Design Thinking offers a variety of new ways to accelerate the creative process. During the first contact session at the SID program we were immersed in the world of Design Thinking with an intense two-day workshop held by guest lecturers Katja Tschimmel and Mariana Valença.
BRAINSTORMING is a widely spread idea generation tool that can be extremely effective when conducted appropriately. As explained in Katja’s article Design Thinking as an effective Toolkit for Innovation, brainstorming is a participatory idea generation session, which is done without discussing the ideas or thinking them through to the end. The main goal is to generate a myriad of ideas in a short period of time, being emotions and intuition more important that rational thinking.
Team members start generating new ideas in complete SILENCE. Each of the members write down their ideas on post-it notes and sticks them on the wall (see Fig. 1). After a while, participants start elaborating on the other ideas. The goal is that an idea of one participant can be a source of inspiration for another. Brainstorming is a good technique to generate ideas that the whole group feels ownership of.
Fig. 1 Brainstorming session during the DT workshop
While reading the book The Innovation Expedition I was introduced to the spiritual father of the brainstorming technique, the American Alex Osborn. From him I learned two essential rules when brainstorming – ‘Defer your judgment’ and ‘go for quantity’. The underlying assumption of brainstorming is that people are scared of saying something wrong.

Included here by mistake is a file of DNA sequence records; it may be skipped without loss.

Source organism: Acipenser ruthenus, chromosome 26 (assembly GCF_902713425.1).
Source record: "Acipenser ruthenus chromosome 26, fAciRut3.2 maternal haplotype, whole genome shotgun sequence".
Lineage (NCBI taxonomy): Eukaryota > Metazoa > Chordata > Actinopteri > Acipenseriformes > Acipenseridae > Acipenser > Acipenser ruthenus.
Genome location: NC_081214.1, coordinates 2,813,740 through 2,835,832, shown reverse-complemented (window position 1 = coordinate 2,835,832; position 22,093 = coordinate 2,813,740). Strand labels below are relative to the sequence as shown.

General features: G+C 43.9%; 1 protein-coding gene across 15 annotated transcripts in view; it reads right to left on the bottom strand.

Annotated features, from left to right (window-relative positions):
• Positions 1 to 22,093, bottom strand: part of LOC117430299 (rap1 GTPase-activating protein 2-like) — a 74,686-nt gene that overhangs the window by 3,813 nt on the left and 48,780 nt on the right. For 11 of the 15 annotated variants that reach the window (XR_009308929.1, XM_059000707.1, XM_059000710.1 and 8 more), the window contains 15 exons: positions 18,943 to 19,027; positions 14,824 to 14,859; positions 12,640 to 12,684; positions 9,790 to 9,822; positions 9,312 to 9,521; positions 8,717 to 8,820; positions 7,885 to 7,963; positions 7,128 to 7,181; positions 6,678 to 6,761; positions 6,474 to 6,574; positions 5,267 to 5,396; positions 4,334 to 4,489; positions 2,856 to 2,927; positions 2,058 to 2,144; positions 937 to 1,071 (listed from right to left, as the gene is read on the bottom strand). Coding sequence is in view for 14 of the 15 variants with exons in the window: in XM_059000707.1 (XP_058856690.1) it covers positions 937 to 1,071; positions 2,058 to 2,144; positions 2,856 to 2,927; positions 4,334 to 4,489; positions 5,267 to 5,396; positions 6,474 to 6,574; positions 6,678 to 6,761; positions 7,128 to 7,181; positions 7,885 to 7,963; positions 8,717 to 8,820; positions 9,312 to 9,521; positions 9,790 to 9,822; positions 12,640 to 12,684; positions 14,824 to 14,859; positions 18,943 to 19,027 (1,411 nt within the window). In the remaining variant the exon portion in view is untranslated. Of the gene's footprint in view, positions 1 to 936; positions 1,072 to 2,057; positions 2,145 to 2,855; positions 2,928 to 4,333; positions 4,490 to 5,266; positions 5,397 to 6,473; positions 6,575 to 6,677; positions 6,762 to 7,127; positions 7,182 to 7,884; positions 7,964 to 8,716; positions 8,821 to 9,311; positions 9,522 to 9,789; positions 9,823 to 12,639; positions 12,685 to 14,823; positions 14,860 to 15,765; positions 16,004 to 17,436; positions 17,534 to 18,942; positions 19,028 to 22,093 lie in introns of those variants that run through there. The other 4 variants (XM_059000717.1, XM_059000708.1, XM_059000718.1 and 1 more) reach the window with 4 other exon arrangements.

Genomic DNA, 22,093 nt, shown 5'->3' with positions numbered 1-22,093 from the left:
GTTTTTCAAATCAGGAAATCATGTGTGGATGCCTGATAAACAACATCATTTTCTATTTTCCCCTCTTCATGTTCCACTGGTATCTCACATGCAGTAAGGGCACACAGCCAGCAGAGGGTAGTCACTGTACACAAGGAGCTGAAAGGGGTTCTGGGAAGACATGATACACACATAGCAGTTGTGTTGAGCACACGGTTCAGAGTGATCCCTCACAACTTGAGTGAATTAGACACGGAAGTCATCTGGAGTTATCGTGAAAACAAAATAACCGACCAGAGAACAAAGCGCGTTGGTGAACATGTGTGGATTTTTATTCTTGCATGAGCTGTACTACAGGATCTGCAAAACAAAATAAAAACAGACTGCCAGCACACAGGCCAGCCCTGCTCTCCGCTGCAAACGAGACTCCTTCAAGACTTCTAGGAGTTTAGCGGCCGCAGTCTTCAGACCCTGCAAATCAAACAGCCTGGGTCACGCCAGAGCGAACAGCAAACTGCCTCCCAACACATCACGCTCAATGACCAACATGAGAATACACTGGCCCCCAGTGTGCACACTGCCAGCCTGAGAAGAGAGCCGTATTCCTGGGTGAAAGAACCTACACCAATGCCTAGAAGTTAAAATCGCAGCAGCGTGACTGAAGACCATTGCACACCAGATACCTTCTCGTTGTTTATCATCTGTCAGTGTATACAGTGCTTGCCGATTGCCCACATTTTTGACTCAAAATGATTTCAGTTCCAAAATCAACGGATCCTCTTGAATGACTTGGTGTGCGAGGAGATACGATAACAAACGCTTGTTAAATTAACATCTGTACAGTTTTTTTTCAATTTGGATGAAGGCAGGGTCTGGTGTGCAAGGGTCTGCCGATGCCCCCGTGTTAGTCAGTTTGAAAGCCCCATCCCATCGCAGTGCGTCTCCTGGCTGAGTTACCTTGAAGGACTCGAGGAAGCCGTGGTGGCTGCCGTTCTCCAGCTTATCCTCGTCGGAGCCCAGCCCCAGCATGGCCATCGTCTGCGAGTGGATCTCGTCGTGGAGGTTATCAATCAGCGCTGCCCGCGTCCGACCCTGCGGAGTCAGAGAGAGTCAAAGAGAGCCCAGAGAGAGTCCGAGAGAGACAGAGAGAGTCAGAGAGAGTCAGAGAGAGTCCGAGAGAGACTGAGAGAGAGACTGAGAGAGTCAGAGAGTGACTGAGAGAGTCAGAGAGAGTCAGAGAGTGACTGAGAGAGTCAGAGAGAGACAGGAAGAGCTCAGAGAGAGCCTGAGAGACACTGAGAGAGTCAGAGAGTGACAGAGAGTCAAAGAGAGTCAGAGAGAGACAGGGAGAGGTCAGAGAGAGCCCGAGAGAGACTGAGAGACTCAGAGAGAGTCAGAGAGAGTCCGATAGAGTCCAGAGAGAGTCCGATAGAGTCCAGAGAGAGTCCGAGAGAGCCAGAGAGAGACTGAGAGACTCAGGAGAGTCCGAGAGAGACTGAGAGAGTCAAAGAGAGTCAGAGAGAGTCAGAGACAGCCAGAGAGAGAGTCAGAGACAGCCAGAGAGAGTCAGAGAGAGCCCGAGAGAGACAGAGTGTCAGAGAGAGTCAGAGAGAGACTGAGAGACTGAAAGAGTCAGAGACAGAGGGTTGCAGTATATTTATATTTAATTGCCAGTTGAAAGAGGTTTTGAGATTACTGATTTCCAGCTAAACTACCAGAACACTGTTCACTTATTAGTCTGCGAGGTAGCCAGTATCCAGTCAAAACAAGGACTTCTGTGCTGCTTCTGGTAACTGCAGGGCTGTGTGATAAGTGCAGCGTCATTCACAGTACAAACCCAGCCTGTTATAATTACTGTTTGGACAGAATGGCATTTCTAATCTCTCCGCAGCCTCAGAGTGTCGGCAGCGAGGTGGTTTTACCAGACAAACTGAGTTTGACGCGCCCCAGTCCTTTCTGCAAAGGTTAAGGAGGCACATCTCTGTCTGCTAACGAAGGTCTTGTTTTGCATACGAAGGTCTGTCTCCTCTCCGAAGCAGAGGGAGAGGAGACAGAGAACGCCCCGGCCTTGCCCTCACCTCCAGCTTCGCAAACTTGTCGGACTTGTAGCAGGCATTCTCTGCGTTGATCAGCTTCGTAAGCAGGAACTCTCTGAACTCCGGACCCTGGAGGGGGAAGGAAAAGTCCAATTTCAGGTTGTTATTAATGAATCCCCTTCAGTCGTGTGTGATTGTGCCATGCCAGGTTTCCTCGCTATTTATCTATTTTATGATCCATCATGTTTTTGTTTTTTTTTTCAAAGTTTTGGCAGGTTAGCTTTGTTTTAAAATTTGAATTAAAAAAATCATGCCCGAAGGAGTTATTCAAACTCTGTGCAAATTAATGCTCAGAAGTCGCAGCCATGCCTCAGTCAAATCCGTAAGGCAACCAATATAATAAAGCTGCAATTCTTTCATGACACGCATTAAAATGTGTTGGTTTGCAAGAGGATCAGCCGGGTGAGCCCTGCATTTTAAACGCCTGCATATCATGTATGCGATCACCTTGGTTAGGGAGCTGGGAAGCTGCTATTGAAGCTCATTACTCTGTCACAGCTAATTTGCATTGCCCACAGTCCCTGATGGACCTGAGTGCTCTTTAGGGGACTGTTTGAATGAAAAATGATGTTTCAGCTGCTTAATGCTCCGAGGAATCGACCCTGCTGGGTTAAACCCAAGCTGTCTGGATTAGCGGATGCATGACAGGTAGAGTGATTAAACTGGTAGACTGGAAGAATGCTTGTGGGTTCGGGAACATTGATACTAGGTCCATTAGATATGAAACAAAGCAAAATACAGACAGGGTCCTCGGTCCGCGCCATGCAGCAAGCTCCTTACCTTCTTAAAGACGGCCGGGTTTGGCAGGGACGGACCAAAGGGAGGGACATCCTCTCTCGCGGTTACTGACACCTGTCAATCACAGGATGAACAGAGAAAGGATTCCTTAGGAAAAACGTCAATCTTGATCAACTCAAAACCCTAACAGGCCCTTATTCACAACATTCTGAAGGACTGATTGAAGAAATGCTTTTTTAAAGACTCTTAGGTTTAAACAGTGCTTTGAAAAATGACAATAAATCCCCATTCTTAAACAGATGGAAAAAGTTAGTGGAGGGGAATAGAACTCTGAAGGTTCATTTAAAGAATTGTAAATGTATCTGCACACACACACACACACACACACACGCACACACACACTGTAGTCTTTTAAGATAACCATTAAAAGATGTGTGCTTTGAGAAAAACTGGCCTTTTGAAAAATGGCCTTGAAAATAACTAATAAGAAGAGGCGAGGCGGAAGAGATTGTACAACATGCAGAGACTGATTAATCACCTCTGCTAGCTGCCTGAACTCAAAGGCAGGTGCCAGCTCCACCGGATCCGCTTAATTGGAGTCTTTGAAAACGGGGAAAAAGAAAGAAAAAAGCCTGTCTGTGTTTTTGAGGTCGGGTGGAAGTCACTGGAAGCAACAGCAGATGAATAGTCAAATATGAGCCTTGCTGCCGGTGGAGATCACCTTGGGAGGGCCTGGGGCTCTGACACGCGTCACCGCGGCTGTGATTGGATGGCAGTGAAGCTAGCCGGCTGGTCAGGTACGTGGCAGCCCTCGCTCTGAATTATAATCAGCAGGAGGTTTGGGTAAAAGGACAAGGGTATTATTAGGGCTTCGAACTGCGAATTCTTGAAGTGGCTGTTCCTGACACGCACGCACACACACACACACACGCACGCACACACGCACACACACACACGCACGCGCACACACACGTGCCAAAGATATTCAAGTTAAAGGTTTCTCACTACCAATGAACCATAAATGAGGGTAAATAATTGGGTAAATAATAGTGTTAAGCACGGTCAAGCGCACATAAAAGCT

“The best way to have a good
idea is to have lots of ideas”.
Linus Pauling, chemist
During the workshop, Katja Tschimmel remarked on the importance of DIVERGENT THINKING (exploring many possible solutions to a problem)- she highlighted that when moving through the different stages of the project, it is vital to focus on when to be divergent and when to be convergent (focusing on coming up with the single answer to a problem) – never do both at the same time – especially when brainstorming. If you are trying to improve your divergent thinking, try to improve your fluency by generating lots of ideas, your flexibility by thinking in many directions and improve your originality – remember that we are original when our experiences differ than others.
One recurring problem during brainstorming is the IDEA KILLER, comments that prevent your from being wild when generating ideas. Don’t let those comments get you down when innovating and make sure to have a poster clearly visible on the wall!
The idea-killer poster!
Free to download from the book: Creativity today.
- Go for quantity not for perfection!
- Don’t be afraid of saying something wrong, your idea might inspire another!
- Postpone your judgment and forget idea killers!
- Be passionate and surf along ideas from the group, it is co-creative!
- The ideas belong to the group!
Service Innovation and Design MBA Student
Van Wulfen, Gijs (2013). The innovation expedition – a visual toolkit to start innovation. Amsterdam: BIS Publishers.
Tschimmel, Katja (2012). Design Thinking as an effective Toolkit for Innovation. In: Proceedings of the XXIII ISPIM Conference: Action for Innovation: Innovating from Experience. Barcelona.
Creativity Today. Accessed 09.10.2015